Worst. Parrothead convention. Ever.Photo courtesy of ABC
Elsewhere in Vulture’s Lost coverage:
Vulture’s Exclusive Season-Five Preview
Who Called Kate on the Phone?
What Is Octagon Global Recruiting?
Was That the Psychic?
See the Alternate Endings
Nussbaum: Why ‘Lost’ Is the Best Game Show in TV History
We can’t believe Big dies!
Just kidding, it’s Jeremy Bentham who dies. A.K.A. LOCKE. Who was in that season-finale coffin. And apparently gave Jack his hugest guilt trip, which is saying something, because: Jack? Very guilty. It’s so sad when a frenemy dies.
Also, the island disappeared.
Basically, it was the kind of kickass TV that makes you speak in sentence fragments: scary, action-packed, at times romantic, and at one point really devastating — and weirdly suspenseful despite the fact (and often because) so many outcomes were predetermined. A “humdinger,” to quote a friend. Emotionally, it was shallow yet satisfying: Desmond/Penny, happy for those crazy kids; the Sawyer jump was powerful, until you realize he survives. Only Jin’s death really hit hard — but that was all we needed. A friend of ours is insisting he’s still alive.
Anyway, we’re impressed. Maybe it’s hard to be moved by chess pieces, but it’s even harder to move them this cleverly.
Kate — shiny and righteous! — confronts Jack in the airplane hangar. She reveals through expositional shouting that the mysterious body in the coffin is “Jeremy Bentham” and yells, “After all the horrible things that happened on the day that we left, how dare you ask me to go back?” Fore-back-shadowing!
Hurley, wrestling with a candy bar in the nuthouse, is confronted by the grandmother of … Tall Walt, who looks to be about 30. Jeremy Bentham visited Walt too; Hurley explains that the Oceanic Six is lying because it’s the only way they can protect the people who didn’t come back, like Walt’s dad.
Sayid visits Hurley. They discuss paranoia and Jeremy Whatsis. Which is not his real name. Also, Hurley is playing chess with Mr. Eko.
Sun is in London. She confronts Widmore, who says he owes her father dinner after their “last game.” She slips him her card and mysteriously (to him as well) suggests forming an alliance.
Kate answers the phone. Clicking, clicking, whispering! Freaks, runs into Aaron’s bedroom with her gun. It’s Shiny Undead Claire, who hisses, “Don’t you DARE bring him back.” But then it’s all a horrible dream and Kate goes in and sees Aaron asleep and weeps, we guess because she IS going back.
Man of Science, meet Man of Faith! Man of Anxiety, meet Man of Exasperating Calm. Jack (with Sawyer) runs into Locke (with Hurley), who is trying to break into the Orchid station. They have words.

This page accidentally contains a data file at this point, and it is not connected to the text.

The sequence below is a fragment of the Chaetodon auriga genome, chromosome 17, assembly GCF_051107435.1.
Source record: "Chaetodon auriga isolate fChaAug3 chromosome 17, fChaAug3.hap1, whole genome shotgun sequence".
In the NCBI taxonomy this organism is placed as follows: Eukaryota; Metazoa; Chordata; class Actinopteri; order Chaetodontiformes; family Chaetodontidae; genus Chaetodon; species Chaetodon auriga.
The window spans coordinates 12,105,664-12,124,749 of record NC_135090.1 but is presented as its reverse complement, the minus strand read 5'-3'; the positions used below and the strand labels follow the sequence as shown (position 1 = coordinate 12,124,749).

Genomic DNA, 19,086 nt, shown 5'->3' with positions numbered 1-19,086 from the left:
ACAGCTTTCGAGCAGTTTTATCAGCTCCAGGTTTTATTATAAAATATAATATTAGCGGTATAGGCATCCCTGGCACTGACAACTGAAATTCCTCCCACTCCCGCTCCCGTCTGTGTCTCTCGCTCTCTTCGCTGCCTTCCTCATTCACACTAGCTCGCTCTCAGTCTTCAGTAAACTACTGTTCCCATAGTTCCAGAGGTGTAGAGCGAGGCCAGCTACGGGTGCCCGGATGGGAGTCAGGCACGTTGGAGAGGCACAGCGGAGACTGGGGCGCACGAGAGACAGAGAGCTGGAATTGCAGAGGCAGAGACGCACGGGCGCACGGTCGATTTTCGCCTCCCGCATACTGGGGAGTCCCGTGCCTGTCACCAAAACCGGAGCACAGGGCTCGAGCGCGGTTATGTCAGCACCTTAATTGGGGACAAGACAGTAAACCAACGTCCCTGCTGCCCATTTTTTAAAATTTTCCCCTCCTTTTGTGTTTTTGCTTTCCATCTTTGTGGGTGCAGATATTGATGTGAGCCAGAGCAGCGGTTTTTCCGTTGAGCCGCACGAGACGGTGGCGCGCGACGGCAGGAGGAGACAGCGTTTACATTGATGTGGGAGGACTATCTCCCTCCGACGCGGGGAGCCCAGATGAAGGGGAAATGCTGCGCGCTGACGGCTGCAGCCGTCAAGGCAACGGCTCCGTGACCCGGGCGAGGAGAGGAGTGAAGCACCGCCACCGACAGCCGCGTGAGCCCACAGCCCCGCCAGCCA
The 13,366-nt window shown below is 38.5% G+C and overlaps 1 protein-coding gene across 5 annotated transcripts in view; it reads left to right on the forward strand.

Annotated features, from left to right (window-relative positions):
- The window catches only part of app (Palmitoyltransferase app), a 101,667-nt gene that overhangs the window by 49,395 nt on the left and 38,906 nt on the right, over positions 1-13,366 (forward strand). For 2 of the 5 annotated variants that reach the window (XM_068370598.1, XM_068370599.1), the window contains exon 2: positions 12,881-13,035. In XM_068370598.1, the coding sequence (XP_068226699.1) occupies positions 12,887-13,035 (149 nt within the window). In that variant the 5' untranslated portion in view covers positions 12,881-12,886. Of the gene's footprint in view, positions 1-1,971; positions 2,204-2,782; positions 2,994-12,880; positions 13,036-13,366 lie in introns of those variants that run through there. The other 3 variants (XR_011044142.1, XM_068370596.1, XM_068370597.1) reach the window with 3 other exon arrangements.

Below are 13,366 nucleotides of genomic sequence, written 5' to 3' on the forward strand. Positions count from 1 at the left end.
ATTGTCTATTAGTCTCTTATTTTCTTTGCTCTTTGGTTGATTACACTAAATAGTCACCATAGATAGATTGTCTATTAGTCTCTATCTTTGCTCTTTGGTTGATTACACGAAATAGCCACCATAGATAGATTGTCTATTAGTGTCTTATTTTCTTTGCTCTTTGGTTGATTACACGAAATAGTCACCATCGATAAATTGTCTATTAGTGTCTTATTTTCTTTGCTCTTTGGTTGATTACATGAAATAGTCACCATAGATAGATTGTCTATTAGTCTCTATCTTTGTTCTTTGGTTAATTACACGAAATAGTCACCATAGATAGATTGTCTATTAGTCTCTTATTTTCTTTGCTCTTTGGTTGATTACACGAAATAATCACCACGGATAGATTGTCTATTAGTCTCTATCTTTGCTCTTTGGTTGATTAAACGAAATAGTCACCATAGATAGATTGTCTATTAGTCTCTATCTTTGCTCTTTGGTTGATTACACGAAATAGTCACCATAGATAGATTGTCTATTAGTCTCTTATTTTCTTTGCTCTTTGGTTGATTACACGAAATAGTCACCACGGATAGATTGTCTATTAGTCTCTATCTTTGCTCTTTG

On the freighter, Jin, Michael, and Desmond try to defuse the C4 bomb wired to the Hottest Jerk’s arm. Michael suggests using liquid nitrogen but, Hanukkah style, there’s just one canister. There are many scenes of tangled wires and sweating and worrying, and it is in fact very worrying, because we know Jin is likely dead in the future.
“So tell me, Ben, what is it that makes you so important?” asks the Hottest Jerk. Then there’s a genuinely wild shoot-out, involving Frank, Kate, Ben — a whole bunch of folks — but basically Kate pulls a nice bait and switch, collaborating with the Others to take down the Hot Jerks. AK-47s! Darts! A grenade! Not to mention an enormously violent sex scene, or possibly just a rampaging fight, between Sayid and Keamy, wielding knives and big wooden stakes, which is broken up when the only man hotter than them suddenly appears: Richard Alpert, formerly of Suddenly Susan.
Richard holds to the deal they made: Kate helped the Others free Ben, so they’ll let her off the island. Ben gives them the chopper. Kate is gobsmacked.
Meanwhile (meanwhile? The chronology is so complex. But anyway…), Jack and Locke bicker about miracles while Sawyer and Hurley eat fifteen-year-old crackers. Locke suggests letting bygones (knife murders, attempted shootings, existential disagreements about the nature of faith) be bygones. “Jack, you know you’re here for a reason, and if you leave this place, that knowledge is going to eat you alive from the inside out. Until you decide to come back. You’re going to have to lie! You’re going to have to lie about everything!” Jack says it’s a freaking island and no one has to protect it. Finally Ben shows up, he and Locke enter the Orchid like Willie Wonka and Charlie, and Locke lets loose one final zinger: “Lie to them, Jack. If you can do it half as well as you lie to yourself, they’ll believe you.”